• Rhode Island “has adopted a $10,000 asset limit, however no implementation date has been set. No separate SCHIP program.” If it’s not implemented until sometime “out there,” it doesn’t exist. Still at 49.
  • Oregon has “a $10,000 asset limit for separate SCHIP program.” Make that 48.
  • Missouri “has eliminated the asset test for children’s “regular” Medicaid. Children in the Medicaid expansion group are subject to a “net worth” test of $250,000. No separate SCHIP program.” That’s a pretty loose and limited test (ridiculously loose if tax-deferred retirement accounts are excluded), but that takes it down to 47.
  • South Carolina is described as having a $30,000 asset limit for Medicaid; it’s unclear from the table whether there’s a separate SCHIP program. Without further investigation, this is a “not sure.”

There are no other indications at the Kaiser link of asset tests for SCHIP or Medicaid programs. So, based on the Kaiser information, 46 or 47 states don’t have an asset test.

Note that this does NOT address the definition of “income.” As noted above, Democracy Project reported that “unearned” income isn’t considered “income” for eligibility purposes in California.

Other states could be more all-inclusive in their definitions of “income.” For example, Ohio, which doesn’t have a separate SCHIP program with its own set of rules, does pick up “unearned income” as part of “countable income” (type the word “countable” into your browser’s find feature at the link). But it’s also worth noting that “Resource limits” don’t apply to the “Low Income Family (LIF) group.” There otherwise appear to be resource tests for eligibility outside the LIF group, but they specifically exclude retirement accounts (with the apparent exception of what can be withdrawn without penalty). This means that any “income” within the retirement accounts (capital gains, dividends, and interest) is not considered.

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5 Comments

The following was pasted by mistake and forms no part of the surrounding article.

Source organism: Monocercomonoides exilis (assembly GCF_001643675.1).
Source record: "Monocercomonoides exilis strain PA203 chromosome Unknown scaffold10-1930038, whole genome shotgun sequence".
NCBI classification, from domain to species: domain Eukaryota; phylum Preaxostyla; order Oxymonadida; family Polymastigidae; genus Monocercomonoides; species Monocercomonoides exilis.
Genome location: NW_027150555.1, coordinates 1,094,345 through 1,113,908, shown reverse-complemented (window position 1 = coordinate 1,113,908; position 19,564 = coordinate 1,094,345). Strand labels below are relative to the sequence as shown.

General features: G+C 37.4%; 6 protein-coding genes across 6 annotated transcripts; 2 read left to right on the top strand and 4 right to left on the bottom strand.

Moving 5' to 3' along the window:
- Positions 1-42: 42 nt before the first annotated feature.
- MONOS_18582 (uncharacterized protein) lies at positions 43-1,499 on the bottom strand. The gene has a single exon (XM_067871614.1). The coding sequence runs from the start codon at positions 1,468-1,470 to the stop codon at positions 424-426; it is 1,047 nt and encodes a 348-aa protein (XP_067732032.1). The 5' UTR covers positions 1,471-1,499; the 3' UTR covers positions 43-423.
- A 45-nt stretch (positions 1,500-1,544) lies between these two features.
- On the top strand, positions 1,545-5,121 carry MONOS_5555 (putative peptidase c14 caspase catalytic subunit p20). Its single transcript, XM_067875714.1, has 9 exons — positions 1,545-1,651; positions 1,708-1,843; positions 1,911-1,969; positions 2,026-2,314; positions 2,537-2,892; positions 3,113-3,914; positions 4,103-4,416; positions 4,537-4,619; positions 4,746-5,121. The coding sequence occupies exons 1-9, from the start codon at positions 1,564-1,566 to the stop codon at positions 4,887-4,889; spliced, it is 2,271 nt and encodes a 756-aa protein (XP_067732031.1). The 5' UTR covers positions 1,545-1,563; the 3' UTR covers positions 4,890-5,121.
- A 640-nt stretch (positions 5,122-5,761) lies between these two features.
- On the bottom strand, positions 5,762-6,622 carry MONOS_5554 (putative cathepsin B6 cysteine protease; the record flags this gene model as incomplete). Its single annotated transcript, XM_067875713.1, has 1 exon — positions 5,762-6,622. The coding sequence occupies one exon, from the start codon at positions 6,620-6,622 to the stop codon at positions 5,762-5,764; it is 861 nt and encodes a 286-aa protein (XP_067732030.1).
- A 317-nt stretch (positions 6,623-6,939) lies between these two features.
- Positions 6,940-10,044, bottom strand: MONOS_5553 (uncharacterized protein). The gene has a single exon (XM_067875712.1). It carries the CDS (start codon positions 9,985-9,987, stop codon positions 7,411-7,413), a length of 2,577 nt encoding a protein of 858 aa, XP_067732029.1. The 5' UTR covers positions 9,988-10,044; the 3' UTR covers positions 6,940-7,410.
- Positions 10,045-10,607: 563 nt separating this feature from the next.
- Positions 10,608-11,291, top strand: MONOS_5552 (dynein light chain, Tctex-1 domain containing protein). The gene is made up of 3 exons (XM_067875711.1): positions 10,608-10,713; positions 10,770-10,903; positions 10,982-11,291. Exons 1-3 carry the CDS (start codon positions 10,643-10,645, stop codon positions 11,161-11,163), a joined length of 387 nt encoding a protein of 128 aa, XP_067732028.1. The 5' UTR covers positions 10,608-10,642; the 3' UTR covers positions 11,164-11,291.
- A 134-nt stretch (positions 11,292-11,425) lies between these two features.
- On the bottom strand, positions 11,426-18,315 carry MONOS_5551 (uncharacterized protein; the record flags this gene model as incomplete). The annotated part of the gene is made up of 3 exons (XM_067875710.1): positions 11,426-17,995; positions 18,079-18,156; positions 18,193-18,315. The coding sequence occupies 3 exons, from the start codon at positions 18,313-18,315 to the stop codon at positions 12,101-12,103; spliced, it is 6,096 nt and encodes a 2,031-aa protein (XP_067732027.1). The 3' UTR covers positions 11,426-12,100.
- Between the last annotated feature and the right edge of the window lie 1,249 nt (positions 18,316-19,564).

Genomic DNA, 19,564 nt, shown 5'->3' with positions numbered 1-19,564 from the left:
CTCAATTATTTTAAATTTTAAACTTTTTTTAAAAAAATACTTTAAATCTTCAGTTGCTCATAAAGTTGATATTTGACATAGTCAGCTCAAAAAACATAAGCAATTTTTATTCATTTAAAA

1. [...] Large numbers of these adults, also growing in number, are by no sane definition “working poor.” As Tom Blumer at BizzyBlog points out: In California…it appears that there’s nothing stopping a trust fund baby, if their ONLY income comes from investment returns (i.e., it’s “unearned”), from qualifying for SCHIP! Paris Hilton and Nicole Ritchie could sit at home and stop boring us with their TV show, appearances, and commercials, have babies by any number of entourage members, and join in the SCHIP party. Is this a great country or what? [...]

    Pingback by Michelle Malkin » My reply to Respectable Liberal Blogger Ezra Klein and his fellow travelers — October 11, 2007 @ 12:09 am

  2. [...] By the way, in Mexifornia, the sky’s the limit to qualify for BullSCHIP. Tom Blumer at BizzyBlog points out that families with income in excess of $100,000 or more can qualify for BullSCHIP. In California, then, it appears (based on Democracy Project’s inquiry) that there’s nothing stopping a trust fund baby, if their ONLY income comes from investment returns (i.e., it’s “unearned”), from qualifying for SCHIP! Paris Hilton and Nicole Ritchie could sit at home and stop boring us with their TV show, appearances, and commercials, have babies by any number of entourage members, and join in the SCHIP party. Is this a great country or what? [...]

    Pingback by CHILDREN AS HUMAN SHIELDS « Texas Hold ‘Em Blogger — October 11, 2007 @ 11:32 am

  3. I’m going to suggest that conservatives take your cue and start referring to the SCHIP expansion as “ParisCare.” It’s catchy. I like it.

    Comment by Mike — October 11, 2007 @ 6:50 pm

  4. Another BizzBlog classic!

    Along the same line, a while back I posted on the proposed expansion of SCHIP by one advocate in Denver and noted:

    …Ms. Susan Molina of Denver (the single-mother, activist and subject of the Ms. Rovner’s NPR report) has testified before Congress and supports benefits for families up to 300% of the federal poverty guidelines (see Table: 2006 HHS POVERTY GUIDELINES) of $16,600 for a family of 3. With that policy, a family like Ms. Molina’s (1 parent, 2 children) would be eligible for assistance while still having an income up to $49,800 (300% of $16,600).

    $49,800 is more than the $47,250 the Economic Policy Institute found (see figure B and Table 1) would be needed for the basic budget of a family of 4 (2 parents, 2 children) in Denver, Colorado which includes health care!…

    Comment by Porkopolis — October 11, 2007 @ 10:37 pm

  5. #3, I like that ParisCare idea. Would hope it catches on.

    Comment by TBlumer — October 12, 2007 @ 7:27 am